Response to James
James commented on my post Bad Arguments Against Materialism a month ago and it deserves a response. I appreciate every reader and, while I may not respond to every comment, I do want to engage in dialog. "Many eyes make short work of bugs" can be as true here as it can be with software (but don't get me started on "code reviews" that miss even the simplest mistakes!)
My only comment - and I'll leave it at this - is that, despite a very well worded argument, you seem to forget the very basis on which your argument stands. That being, using your own abstract allusion, though information (of any type, not just software of course) can be coded in zeros and ones, does not record itself. There needs be a CODER.
Under materialism, the coder is the universe itself. That is, the motion of the particles, operating under physical law, gave rise to the motion of electrons in certain patterns that make up our thoughts. Whether or not this is the true explanation is hotly contested. One side will argue that this is such an improbable occurrence that it couldn't be the right explanation. The other side will argue that improbable things happen. Both sides tailor their argument according to their preconceived notions about the nature of reality. Synchronously, John C. Wright has a droll take on it here.
It may be transmitted one way or another, either zeros and ones, or brain waves, or goal-seeking algorithms, but itself is something rather more transcendent. If you doubt that, then why would more than one person get upset over the same wrong? (Say invasion of a country you don't even live in) or be offended when you step on the foot of an elderly woman whom you don't even know?
This is a topic that I hope to get to this year. There is an explanation for this, see Axelrod's "The Evolution of Cooperation." For an idea of how the argument will go, see Cybertheology.
And if we "call steps leading toward a goal good" then that simply means any goal is good. Including, say, a despot's systematic murder of an entire people. There are few goals as effective as that for survival of a people, state or regime.
First, whether or not a goal is good depends on its relationship to other goals, and those goals exist in relationship to other goals, and so on. That's one reason why morality is such a difficult subject -- the size of the goal space is so large. It's much, much bigger than the complex games of Chess and Go.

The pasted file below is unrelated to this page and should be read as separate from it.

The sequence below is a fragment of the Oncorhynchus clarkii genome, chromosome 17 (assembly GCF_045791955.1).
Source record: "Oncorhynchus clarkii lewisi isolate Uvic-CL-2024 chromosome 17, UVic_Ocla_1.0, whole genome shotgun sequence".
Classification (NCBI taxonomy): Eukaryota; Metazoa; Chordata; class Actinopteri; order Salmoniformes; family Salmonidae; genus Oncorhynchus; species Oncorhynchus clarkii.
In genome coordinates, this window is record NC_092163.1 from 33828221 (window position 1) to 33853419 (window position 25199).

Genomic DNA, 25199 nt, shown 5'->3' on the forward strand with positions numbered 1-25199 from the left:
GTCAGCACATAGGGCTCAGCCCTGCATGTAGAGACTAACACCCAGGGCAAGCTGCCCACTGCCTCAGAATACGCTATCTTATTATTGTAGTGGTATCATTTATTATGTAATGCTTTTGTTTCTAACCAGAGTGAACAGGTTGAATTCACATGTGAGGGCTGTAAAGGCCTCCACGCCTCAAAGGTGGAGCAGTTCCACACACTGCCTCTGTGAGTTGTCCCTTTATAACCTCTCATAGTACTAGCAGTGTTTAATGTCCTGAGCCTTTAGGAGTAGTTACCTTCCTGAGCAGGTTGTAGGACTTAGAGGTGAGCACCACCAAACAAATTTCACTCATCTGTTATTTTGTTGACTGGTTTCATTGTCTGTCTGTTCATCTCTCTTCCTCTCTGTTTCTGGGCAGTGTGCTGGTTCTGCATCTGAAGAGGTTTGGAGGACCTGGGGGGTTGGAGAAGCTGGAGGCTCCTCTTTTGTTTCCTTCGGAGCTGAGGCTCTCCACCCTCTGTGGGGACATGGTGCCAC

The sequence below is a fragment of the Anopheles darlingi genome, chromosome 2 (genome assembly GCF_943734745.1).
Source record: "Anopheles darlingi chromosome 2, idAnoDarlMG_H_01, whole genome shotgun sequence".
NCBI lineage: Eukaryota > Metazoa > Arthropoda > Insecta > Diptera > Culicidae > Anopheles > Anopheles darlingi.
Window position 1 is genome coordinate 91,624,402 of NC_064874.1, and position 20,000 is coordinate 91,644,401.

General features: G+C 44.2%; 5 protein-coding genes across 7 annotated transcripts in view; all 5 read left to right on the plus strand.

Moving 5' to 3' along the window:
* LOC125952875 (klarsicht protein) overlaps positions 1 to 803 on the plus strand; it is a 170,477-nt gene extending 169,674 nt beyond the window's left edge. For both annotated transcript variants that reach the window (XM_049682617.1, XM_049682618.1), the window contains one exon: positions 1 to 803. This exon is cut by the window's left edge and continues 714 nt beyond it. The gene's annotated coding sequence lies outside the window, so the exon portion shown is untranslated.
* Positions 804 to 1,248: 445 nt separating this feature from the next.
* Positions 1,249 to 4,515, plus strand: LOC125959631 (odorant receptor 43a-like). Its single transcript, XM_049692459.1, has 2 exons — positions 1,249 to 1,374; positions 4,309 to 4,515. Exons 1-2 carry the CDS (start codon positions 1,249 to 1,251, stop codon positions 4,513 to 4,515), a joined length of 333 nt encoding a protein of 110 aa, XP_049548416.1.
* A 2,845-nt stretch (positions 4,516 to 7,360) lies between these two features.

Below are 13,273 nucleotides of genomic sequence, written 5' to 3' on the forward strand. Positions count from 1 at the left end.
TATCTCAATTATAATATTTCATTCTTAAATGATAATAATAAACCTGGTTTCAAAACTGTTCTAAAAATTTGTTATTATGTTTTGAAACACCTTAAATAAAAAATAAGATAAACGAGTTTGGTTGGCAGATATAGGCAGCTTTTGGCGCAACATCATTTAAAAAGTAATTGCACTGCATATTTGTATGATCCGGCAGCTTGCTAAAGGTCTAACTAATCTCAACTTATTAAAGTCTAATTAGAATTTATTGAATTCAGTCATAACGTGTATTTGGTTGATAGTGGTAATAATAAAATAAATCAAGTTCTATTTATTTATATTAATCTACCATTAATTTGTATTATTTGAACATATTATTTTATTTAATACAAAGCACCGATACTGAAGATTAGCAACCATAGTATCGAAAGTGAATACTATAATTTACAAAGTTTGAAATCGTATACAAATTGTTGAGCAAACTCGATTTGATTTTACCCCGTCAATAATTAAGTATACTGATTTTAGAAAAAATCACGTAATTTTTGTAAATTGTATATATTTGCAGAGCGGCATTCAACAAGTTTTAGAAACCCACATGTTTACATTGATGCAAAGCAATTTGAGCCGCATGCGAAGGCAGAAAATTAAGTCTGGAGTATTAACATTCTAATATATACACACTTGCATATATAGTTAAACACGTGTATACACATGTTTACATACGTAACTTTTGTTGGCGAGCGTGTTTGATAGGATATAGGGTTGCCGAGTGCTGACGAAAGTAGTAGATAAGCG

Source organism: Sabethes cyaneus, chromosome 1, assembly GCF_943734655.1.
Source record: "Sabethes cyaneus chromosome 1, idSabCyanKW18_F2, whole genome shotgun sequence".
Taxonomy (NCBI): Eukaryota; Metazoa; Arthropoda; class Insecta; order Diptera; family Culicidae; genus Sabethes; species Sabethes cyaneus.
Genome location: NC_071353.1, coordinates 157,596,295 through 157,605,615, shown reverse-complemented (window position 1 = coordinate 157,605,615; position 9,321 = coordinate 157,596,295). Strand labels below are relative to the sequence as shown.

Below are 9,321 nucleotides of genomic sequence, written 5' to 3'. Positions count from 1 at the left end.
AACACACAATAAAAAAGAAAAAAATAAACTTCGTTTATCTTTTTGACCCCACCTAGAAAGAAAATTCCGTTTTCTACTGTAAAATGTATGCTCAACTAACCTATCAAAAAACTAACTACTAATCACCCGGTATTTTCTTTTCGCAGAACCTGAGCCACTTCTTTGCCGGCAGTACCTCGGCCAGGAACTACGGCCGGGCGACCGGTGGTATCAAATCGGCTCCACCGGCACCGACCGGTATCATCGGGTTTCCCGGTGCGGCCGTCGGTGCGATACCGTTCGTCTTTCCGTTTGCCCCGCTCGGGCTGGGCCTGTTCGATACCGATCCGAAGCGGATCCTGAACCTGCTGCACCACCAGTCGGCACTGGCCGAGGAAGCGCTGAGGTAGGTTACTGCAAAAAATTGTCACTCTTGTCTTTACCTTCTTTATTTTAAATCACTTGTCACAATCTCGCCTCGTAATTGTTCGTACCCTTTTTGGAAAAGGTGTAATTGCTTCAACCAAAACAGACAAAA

Second, there may be times when it's necessary for one group to die so that another may live. We don't like that notion, because we may think that the reasoning that leads to the deaths of others could one day be used against us; on the other hand, listen to the reasons given for the necessity of using nuclear weapons against Japan in World War II. That there is no universal agreement on this shows how difficult a problem it is.
You also note that Axelrod's game theory shows how the golden rule can arise in biological systems. Well, if that happens so "naturally," why hasn't it happened in any of the (numerous beyond count) organisms that have, on an evolutionary scale, been here longer than Man? Say, for instance, the shark? Or the ant, which has a complicated social system?
It has happened, and Axelrod (with William D. Hamilton) gives examples of this in chapter 5: The Evolution of Cooperation in Biological Systems.
We are not necessarily walking conundrums, BTW. …
Then you're a better man that St. Paul, who wrote:
I do not understand my own actions. For I do not do what I want, but I do the very thing I hate. Now if I do what I do not want, I agree that the law is good. But in fact it is no longer I that do it, but sin that dwells within me. For I know that nothing good dwells within me, that is, in my flesh. I can will what is right, but I cannot do it. For I do not do the good I want, but the evil I do not want is what I do. Now if I do what I do not want, it is no longer I that do it, but sin that dwells within me. So I find it to be a law that when I want to do what is good, evil lies close at hand. For I delight in the law of God in my inmost self, but I see in my members another law at war with the law of my mind, making me captive to the law of sin that dwells in my members. Wretched man that I am! Who will rescue me from this body of death? [Rom 7:15-24]
Which leads me to the last point: No, the Bible doesn't teach that Jesus died because of man's inability to follow any external code.
Actually, it does. Again, St. Paul wrote, "I do not nullify the grace of God; for if justification comes through the law, then Christ died for nothing." (Gal 2:21) and "For if a law had been given that could make alive, then righteousness would indeed come through the law." (Gal 3:21).